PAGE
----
Every year we wait.
We wait with bated breath, face paint purchased, coolers full of ice, grills freshly cleaned, coals and meat at the ready, beers lined up in formation, newly purchased giant foam fingers proclaiming us to be “#1” waiting to be donned for the first time after last year’s fingers were torn to bits in frustration .
But we wait nonetheless because our hope for the football season – like the newly planted and freshly painted sod – is renewed each fall by visions of our bravest warriors returning to fight the ancient battles about to resume anew.
So we wait, every year we wait.
We wait to eat together, to drink together and to dress in colors that don’t occur in nature together.
We wait to clan together, to hive together, to cheer together and to sulk together. The game is our bond and through it we find comfort in times of heartbreak, heartbreak in times of joy and the sustenance, strength and hope to persevere through another long winter.
Fall’s arrival may signify the end of Mother Nature’s cycle of life but it’s also when mankind defiantly raises its middle finger (foam or otherwise) to the approaching Season of Death by creating new life of our own.
Orchestras, dance troupes, theater companies, television networks, Hollywood, they all either begin their new seasons or release their best work in the fall.
This is not a coincidence.
And so, too, like the patrons of the gentler arts (though none are any finer), we football fans, we merry band of brothers, wait again for the dances and dramas and symphonies that move our souls.
Our ballets feature men bigger and heavier than any appliance we’ve ever owned (and sometimes named after them) jumping nimbly over around and through equally large and equally fast men who pirouette and elevate through forests of limbs with the singular purpose of stopping them.
And when they do it, it is often with the equivalent g-force of an automobile accident.
And yet, heroically, up they leap to do it again. And again. And again. And again, goddamnit because we’ve waited for this and it’s now or never, pal, the game is on the line and you’re going to have to go for it on fourth down.
We’ve waited. It’s all come down to one play. No time-outs, three seconds on the clock, it’s all on the line. We’re nauseous with worry, knuckles white around the remote and we wouldn’t have it any other way. The scripts to these dramas are improvised anew each and every week and whether the hero lives or dies is unknown to anyone present until the very moment the curtain falls. Win or lose its ultimately the drama that keeps us coming back. “On any given Sunday,” as the old adage goes, either team is just one fumble, missed tackle or punt return away from a shocking defeat or one one-handed catch, miraculous run or recovered on-side kick away from an unexpected victory. Theater goers use their entire seat when watching a performance. We only need the edge of ours.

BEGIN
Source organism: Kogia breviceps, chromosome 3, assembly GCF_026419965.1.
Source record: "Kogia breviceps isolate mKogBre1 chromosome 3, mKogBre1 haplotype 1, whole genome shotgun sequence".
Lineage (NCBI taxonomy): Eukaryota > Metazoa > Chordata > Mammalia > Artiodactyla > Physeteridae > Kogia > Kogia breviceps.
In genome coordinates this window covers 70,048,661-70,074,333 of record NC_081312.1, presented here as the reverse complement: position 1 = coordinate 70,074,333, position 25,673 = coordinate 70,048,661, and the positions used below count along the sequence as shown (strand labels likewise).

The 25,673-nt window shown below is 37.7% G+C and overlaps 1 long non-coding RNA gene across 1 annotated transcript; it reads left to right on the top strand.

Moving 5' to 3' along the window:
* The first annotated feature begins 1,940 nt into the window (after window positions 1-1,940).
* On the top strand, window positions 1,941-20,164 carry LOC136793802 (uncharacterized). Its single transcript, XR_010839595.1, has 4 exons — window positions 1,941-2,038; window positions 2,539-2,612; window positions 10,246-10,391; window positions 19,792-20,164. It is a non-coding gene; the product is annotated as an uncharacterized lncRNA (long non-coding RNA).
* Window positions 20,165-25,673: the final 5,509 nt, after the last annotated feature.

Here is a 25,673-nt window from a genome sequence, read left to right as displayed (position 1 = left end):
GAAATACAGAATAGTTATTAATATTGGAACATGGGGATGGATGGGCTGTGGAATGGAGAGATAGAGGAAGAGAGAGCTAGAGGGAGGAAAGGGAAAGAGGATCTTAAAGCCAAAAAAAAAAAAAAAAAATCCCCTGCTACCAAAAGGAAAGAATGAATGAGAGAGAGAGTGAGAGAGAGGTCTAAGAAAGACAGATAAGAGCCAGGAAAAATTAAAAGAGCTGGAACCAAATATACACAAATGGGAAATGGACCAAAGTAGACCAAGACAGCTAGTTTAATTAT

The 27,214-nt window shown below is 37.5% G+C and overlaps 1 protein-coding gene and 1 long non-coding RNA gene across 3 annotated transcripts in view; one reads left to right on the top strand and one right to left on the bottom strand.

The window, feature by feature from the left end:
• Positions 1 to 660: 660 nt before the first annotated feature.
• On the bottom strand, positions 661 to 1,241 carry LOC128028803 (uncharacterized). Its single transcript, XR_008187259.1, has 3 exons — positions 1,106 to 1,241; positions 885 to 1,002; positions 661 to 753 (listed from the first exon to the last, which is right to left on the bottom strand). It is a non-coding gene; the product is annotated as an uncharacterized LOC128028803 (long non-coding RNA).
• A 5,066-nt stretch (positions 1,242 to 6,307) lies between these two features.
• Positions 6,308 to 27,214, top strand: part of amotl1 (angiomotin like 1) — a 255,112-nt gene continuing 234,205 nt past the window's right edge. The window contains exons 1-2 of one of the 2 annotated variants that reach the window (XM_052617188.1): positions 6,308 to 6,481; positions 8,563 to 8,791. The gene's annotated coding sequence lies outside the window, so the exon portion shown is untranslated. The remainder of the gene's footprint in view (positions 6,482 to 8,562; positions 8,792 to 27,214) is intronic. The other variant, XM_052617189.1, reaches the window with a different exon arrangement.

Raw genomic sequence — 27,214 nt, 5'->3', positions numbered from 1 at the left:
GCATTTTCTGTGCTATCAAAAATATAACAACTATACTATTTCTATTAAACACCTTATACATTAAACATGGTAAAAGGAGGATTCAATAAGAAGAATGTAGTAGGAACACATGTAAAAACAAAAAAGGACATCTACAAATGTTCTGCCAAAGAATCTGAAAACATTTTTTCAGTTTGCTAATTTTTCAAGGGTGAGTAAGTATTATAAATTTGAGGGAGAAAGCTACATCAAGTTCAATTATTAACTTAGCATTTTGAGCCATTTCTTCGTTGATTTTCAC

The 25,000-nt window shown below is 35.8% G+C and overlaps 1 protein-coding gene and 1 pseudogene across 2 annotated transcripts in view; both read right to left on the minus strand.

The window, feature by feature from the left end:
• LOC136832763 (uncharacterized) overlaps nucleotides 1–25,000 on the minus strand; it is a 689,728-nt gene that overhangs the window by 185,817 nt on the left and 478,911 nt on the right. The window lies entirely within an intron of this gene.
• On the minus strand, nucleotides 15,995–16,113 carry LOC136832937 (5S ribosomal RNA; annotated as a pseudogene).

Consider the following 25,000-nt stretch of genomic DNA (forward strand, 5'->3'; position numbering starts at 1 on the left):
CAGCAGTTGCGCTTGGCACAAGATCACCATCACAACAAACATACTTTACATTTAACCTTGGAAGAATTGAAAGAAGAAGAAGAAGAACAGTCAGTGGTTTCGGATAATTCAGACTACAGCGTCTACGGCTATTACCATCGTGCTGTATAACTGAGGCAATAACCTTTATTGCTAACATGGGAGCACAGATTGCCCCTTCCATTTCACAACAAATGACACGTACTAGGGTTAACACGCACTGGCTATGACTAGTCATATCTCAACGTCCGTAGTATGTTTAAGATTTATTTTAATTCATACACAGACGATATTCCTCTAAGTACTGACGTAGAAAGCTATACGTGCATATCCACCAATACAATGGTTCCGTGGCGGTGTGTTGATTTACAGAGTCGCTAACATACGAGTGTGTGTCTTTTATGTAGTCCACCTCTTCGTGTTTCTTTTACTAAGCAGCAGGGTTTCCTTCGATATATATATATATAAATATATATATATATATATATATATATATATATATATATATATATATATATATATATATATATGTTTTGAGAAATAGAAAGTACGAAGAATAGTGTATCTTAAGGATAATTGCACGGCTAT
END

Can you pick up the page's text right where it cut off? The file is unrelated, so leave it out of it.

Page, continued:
This is what we’ve been waiting for.
There are, of course, the traditional, seasonal performances we expect and look forward to each season when we face our division rivals but there are also new performers creating new works that present us with new challenges, as new teams are mixed into the schedule each year that supply us with fresh surprises, victories and heartbreaks oftentimes at the hands of unfamiliar virtuosos.
Each year the star performers we’ve grown to love (or hate) either meet or exceed or fall miserably short of our expectations while at the same time unknown ingénues, understudies and rookies come off the bench to take their place and thrill us with talents unknown to any of us save, perhaps, for themselves.
When everything else around us is dying we are blessed to be present at the birth of new careers and watch to fresh young talents blossom into genuine superstars and heroes.
We are not a passive audience. We are as much a part of the team, the game, the battle as anyone on the field.
We stomp, we clap, we boo, we add our voices to choruses that are sixty, seventy, eighty, a hundred thousand voices strong as we sing the praises and utter the curses meant to spur our warriors on as they fight not only for their honor but also for our own.
We struggle along with them, and through them we too succeed or fail, win or lose, live or die.
Through them we too are sometimes champions and sometimes losers and we wait we wait we wait every year for the chance to join them in battle once again no matter the outcome of last year’s campaign.